Estate Planning Fundamentals
Many individuals put off planning their estate. For some, this is due to the misconception that estate planning is only necessary for the wealthy or only involves tax planning, which can be done "later." For others, it's because they simply have a difficult time contemplating their own death—a perfectly natural reaction. Yet, it is important to recognize that regardless of these issues, solidifying the future of your family is probably high on your list of priorities. That's why a well-structured estate plan is invaluable. Through it, you can control the distribution of your assets and possessions during your lifetime and after your death, as well as name guardians for your children or plan care for other dependents.
Your first step in developing an estate plan should be to assemble a competent, professional estate planning team. For some, this initial step is a difficult one, because it requires you to share your personal thoughts, fears, wishes, and financial affairs with others. Therefore, it is often comforting to incorporate at least one trusted advisor, regardless of his or her area of expertise, in the estate planning process. Certainly, your attorney will play an instrumental role in preparing any necessary legal documents. However, your financial professional, bank trust officer, insurance agent, or accountant may also need to become involved. Generally, the size and complexity of your estate, as well as the existence of an established relationship with an advisor, will dictate the overall involvement and/or need for additional professional expertise or emotional support.
Initially, your estate planning team will focus on your current financial position. This is a very important part of the estate planning process, because you need to know where you stand today in order to accurately plan for the future. For this reason, you will need to gather any and all materials involving current or future income, property ownership, insurance, and legal arrangements already in place. This may require you to divulge a lot of private information, but it is a necessary part of the estate planning process. Here is some of the information you'll need to provide:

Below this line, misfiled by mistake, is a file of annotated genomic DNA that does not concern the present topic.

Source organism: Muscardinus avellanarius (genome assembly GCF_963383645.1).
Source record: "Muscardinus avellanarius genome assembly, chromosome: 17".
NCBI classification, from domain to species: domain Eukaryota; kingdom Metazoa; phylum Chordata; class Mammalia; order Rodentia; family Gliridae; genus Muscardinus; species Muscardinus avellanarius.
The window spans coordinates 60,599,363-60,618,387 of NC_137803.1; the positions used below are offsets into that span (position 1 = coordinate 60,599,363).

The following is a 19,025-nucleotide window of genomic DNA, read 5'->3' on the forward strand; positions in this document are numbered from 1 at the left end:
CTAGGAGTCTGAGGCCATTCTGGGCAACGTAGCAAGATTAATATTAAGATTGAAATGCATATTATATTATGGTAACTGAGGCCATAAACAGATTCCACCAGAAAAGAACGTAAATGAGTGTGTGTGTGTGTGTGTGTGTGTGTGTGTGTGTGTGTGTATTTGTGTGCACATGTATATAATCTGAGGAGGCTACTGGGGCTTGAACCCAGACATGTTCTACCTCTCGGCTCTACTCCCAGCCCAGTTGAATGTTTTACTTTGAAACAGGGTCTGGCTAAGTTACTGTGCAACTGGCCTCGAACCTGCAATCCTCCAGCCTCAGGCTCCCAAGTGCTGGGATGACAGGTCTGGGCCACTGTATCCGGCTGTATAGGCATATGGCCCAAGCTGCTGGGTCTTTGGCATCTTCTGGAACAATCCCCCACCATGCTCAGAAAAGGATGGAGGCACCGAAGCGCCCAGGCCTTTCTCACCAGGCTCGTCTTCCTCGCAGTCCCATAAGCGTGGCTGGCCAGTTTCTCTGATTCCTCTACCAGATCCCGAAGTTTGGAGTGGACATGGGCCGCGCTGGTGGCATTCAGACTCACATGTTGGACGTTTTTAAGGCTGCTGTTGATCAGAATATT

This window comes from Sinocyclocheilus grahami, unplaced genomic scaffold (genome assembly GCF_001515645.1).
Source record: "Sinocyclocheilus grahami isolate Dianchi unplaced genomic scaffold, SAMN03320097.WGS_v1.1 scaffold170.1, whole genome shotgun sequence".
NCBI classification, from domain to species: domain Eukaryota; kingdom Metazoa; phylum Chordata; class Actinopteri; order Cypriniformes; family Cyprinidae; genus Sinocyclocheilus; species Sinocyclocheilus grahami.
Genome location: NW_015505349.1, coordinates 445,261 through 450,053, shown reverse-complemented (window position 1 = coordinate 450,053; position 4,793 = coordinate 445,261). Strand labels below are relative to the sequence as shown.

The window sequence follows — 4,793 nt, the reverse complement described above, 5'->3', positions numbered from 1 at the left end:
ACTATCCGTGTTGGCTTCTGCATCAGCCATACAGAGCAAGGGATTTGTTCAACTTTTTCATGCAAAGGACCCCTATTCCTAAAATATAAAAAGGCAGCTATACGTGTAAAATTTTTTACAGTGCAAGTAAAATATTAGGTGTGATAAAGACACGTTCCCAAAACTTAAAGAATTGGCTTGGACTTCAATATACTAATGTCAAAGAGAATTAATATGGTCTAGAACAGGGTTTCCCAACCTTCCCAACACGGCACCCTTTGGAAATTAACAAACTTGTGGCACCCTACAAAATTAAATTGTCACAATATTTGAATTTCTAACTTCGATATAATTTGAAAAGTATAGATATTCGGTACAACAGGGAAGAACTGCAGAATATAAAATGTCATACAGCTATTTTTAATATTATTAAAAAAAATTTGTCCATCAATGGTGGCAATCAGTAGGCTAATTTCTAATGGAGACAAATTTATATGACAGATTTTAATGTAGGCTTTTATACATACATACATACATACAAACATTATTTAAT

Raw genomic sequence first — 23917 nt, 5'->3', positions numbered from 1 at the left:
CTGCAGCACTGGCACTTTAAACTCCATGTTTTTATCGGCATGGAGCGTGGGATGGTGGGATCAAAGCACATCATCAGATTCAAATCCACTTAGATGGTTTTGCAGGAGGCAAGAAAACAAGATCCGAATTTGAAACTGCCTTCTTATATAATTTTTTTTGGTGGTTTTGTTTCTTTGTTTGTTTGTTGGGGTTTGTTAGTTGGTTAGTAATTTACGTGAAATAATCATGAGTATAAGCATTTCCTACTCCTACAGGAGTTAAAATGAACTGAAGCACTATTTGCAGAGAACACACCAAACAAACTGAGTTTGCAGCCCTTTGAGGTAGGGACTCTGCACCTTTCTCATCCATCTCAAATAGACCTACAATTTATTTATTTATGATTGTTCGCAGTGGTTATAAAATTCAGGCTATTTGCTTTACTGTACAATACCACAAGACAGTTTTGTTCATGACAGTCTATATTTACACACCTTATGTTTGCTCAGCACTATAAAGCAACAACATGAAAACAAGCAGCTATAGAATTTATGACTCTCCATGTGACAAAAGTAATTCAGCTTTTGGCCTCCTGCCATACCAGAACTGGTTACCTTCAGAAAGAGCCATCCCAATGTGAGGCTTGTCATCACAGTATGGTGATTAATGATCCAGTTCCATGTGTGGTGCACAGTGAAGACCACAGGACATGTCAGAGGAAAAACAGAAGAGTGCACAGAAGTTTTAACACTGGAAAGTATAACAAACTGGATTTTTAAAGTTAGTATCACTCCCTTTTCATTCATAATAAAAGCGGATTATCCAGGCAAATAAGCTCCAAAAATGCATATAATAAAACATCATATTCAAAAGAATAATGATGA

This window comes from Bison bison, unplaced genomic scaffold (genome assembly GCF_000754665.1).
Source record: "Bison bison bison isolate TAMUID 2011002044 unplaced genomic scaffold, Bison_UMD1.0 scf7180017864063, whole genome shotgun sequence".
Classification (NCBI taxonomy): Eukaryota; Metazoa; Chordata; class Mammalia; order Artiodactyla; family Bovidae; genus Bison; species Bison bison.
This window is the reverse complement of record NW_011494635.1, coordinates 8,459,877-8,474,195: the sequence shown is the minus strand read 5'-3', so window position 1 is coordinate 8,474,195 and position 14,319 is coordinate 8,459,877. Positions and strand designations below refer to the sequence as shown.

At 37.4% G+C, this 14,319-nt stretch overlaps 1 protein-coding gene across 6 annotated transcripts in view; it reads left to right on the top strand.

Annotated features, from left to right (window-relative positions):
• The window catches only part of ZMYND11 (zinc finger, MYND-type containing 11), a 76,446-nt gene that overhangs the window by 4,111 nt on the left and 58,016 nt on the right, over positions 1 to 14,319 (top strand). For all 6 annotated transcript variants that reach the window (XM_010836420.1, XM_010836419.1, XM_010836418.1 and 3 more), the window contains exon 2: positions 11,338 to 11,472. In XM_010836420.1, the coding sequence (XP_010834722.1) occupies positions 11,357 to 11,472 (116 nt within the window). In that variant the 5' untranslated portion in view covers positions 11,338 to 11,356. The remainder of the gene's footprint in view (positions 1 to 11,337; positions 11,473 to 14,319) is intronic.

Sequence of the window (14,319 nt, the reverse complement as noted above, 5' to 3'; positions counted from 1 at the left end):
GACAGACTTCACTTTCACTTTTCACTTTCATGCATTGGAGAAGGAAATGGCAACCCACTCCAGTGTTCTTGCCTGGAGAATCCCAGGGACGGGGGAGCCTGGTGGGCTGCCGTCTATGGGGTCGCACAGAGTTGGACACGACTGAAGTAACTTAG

- Current income from employment and all investments.
- Investment documents, certificates, statements, passbooks, etc.
- All retirement benefits: Social Security (including survivors' benefits), Individual Retirement Accounts (IRAs), pension and profit-sharing plans.
- Any expected deferred compensation.
- Deeds to primary and vacation residences.
- Life insurance policies of which you are the owner, the insured, or the beneficiary.
- A list of all personal property.
- Current and expected debts and obligations, including mortgage and loan balances, real estate liens, taxes payable, consumer debts, and estimates of funeral costs and estate settlement expenses.
- Your will, if you have one.
- Trust agreements, if any.
- A complete analysis can begin once you've assembled this information. This will allow you to take a closer look at your family's needs. Some important questions that you will find answers to are:
- How will your family's overall cost of living requirements change in the years ahead?
- Who will take care of any minor children if something happens to you?
- Who will make medical and financial decisions on your behalf if you become incapacitated due to illness or injury?
- What are the estimated educational expenses when your children reach college age?
- Is there a family member who needs special care or medical attention?
- How will estate taxes affect your assets as they are currently held?
Keep an Open Mind
The careful planning of an estate requires you to share a lot of personal and financial information with one or more professional advisors. This fact alone often serves as an initial stumbling block to the planning process. However, without an accurate financial and personal portrait, your estate plan may not accomplish your goals and objectives. In addition, while most of your initial time will be spent creating your first estate plan, your circumstances—both personal and financial—are bound to change over time. Therefore, your estate plan will need to evolve so it will continue to address your needs and wishes.
By keeping an open mind and placing your trust in a competent advisory team, you can help ensure that your wishes for asset control and distribution will fall nothing short of your expectations.